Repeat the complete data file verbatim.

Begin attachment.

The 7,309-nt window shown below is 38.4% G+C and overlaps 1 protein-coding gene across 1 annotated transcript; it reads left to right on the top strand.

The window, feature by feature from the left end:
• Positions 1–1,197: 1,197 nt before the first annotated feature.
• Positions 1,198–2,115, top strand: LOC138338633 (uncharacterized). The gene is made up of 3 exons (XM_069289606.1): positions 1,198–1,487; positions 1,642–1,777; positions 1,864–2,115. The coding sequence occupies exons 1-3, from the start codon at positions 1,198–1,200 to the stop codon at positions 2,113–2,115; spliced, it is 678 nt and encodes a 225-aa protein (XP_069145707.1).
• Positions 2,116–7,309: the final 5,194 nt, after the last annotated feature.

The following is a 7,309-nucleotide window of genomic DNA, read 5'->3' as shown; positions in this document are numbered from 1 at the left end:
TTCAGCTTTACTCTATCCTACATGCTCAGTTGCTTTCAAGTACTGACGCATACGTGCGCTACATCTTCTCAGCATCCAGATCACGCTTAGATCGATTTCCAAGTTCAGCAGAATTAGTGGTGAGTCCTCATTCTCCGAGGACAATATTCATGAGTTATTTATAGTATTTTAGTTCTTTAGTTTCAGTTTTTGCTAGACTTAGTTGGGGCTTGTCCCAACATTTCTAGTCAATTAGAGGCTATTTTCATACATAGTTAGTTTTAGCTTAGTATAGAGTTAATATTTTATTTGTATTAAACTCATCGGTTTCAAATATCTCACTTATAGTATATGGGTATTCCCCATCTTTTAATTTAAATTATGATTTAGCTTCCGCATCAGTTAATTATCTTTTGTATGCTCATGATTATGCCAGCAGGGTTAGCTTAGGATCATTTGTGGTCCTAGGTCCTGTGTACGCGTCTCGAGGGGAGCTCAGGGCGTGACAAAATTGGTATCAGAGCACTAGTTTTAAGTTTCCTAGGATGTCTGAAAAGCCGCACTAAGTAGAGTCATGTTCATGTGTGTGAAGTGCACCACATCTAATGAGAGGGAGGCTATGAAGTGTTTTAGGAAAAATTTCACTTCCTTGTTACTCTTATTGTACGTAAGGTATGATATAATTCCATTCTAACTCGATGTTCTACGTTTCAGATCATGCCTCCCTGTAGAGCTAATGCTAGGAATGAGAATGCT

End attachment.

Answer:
The 7,309-nt window shown below is 38.4% G+C and overlaps 1 protein-coding gene across 1 annotated transcript; it reads left to right on the top strand.

The window, feature by feature from the left end:
• Positions 1–1,197: 1,197 nt before the first annotated feature.
• Positions 1,198–2,115, top strand: LOC138338633 (uncharacterized). The gene is made up of 3 exons (XM_069289606.1): positions 1,198–1,487; positions 1,642–1,777; positions 1,864–2,115. The coding sequence occupies exons 1-3, from the start codon at positions 1,198–1,200 to the stop codon at positions 2,113–2,115; spliced, it is 678 nt and encodes a 225-aa protein (XP_069145707.1).
• Positions 2,116–7,309: the final 5,194 nt, after the last annotated feature.

The following is a 7,309-nucleotide window of genomic DNA, read 5'->3' as shown; positions in this document are numbered from 1 at the left end:
TTCAGCTTTACTCTATCCTACATGCTCAGTTGCTTTCAAGTACTGACGCATACGTGCGCTACATCTTCTCAGCATCCAGATCACGCTTAGATCGATTTCCAAGTTCAGCAGAATTAGTGGTGAGTCCTCATTCTCCGAGGACAATATTCATGAGTTATTTATAGTATTTTAGTTCTTTAGTTTCAGTTTTTGCTAGACTTAGTTGGGGCTTGTCCCAACATTTCTAGTCAATTAGAGGCTATTTTCATACATAGTTAGTTTTAGCTTAGTATAGAGTTAATATTTTATTTGTATTAAACTCATCGGTTTCAAATATCTCACTTATAGTATATGGGTATTCCCCATCTTTTAATTTAAATTATGATTTAGCTTCCGCATCAGTTAATTATCTTTTGTATGCTCATGATTATGCCAGCAGGGTTAGCTTAGGATCATTTGTGGTCCTAGGTCCTGTGTACGCGTCTCGAGGGGAGCTCAGGGCGTGACAAAATTGGTATCAGAGCACTAGTTTTAAGTTTCCTAGGATGTCTGAAAAGCCGCACTAAGTAGAGTCATGTTCATGTGTGTGAAGTGCACCACATCTAATGAGAGGGAGGCTATGAAGTGTTTTAGGAAAAATTTCACTTCCTTGTTACTCTTATTGTACGTAAGGTATGATATAATTCCATTCTAACTCGATGTTCTACGTTTCAGATCATGCCTCCCTGTAGAGCTAATGCTAGGAATGAGAATGCT